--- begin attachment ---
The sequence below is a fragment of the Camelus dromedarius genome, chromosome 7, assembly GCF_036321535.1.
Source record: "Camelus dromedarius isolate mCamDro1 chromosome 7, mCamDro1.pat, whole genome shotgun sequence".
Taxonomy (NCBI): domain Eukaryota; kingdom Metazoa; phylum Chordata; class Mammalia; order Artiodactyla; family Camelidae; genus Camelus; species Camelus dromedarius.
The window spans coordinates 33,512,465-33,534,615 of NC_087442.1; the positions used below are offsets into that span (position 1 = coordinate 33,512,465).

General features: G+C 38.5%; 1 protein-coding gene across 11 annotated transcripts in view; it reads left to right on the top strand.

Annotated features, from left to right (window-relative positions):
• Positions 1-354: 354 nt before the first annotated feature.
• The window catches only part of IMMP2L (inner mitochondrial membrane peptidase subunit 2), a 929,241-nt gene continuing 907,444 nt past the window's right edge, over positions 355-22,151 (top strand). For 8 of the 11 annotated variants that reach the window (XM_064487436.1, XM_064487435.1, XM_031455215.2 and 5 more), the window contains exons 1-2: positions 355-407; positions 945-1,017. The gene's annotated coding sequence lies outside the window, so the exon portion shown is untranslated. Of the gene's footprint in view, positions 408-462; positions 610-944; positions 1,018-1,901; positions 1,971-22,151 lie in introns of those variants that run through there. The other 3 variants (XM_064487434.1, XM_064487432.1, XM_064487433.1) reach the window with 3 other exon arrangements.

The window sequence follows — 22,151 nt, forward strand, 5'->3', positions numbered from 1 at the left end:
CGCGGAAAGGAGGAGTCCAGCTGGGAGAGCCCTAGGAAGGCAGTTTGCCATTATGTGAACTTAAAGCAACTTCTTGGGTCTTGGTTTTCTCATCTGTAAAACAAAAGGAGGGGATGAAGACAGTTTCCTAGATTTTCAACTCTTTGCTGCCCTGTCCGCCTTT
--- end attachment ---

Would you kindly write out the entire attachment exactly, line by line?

The sequence below is a fragment of the Camelus dromedarius genome, chromosome 7, assembly GCF_036321535.1.
Source record: "Camelus dromedarius isolate mCamDro1 chromosome 7, mCamDro1.pat, whole genome shotgun sequence".
Taxonomy (NCBI): domain Eukaryota; kingdom Metazoa; phylum Chordata; class Mammalia; order Artiodactyla; family Camelidae; genus Camelus; species Camelus dromedarius.
The window spans coordinates 33,512,465-33,534,615 of NC_087442.1; the positions used below are offsets into that span (position 1 = coordinate 33,512,465).

General features: G+C 38.5%; 1 protein-coding gene across 11 annotated transcripts in view; it reads left to right on the top strand.

Annotated features, from left to right (window-relative positions):
• Positions 1-354: 354 nt before the first annotated feature.
• The window catches only part of IMMP2L (inner mitochondrial membrane peptidase subunit 2), a 929,241-nt gene continuing 907,444 nt past the window's right edge, over positions 355-22,151 (top strand). For 8 of the 11 annotated variants that reach the window (XM_064487436.1, XM_064487435.1, XM_031455215.2 and 5 more), the window contains exons 1-2: positions 355-407; positions 945-1,017. The gene's annotated coding sequence lies outside the window, so the exon portion shown is untranslated. Of the gene's footprint in view, positions 408-462; positions 610-944; positions 1,018-1,901; positions 1,971-22,151 lie in introns of those variants that run through there. The other 3 variants (XM_064487434.1, XM_064487432.1, XM_064487433.1) reach the window with 3 other exon arrangements.

The window sequence follows — 22,151 nt, forward strand, 5'->3', positions numbered from 1 at the left end:
CGCGGAAAGGAGGAGTCCAGCTGGGAGAGCCCTAGGAAGGCAGTTTGCCATTATGTGAACTTAAAGCAACTTCTTGGGTCTTGGTTTTCTCATCTGTAAAACAAAAGGAGGGGATGAAGACAGTTTCCTAGATTTTCAACTCTTTGCTGCCCTGTCCGCCTTT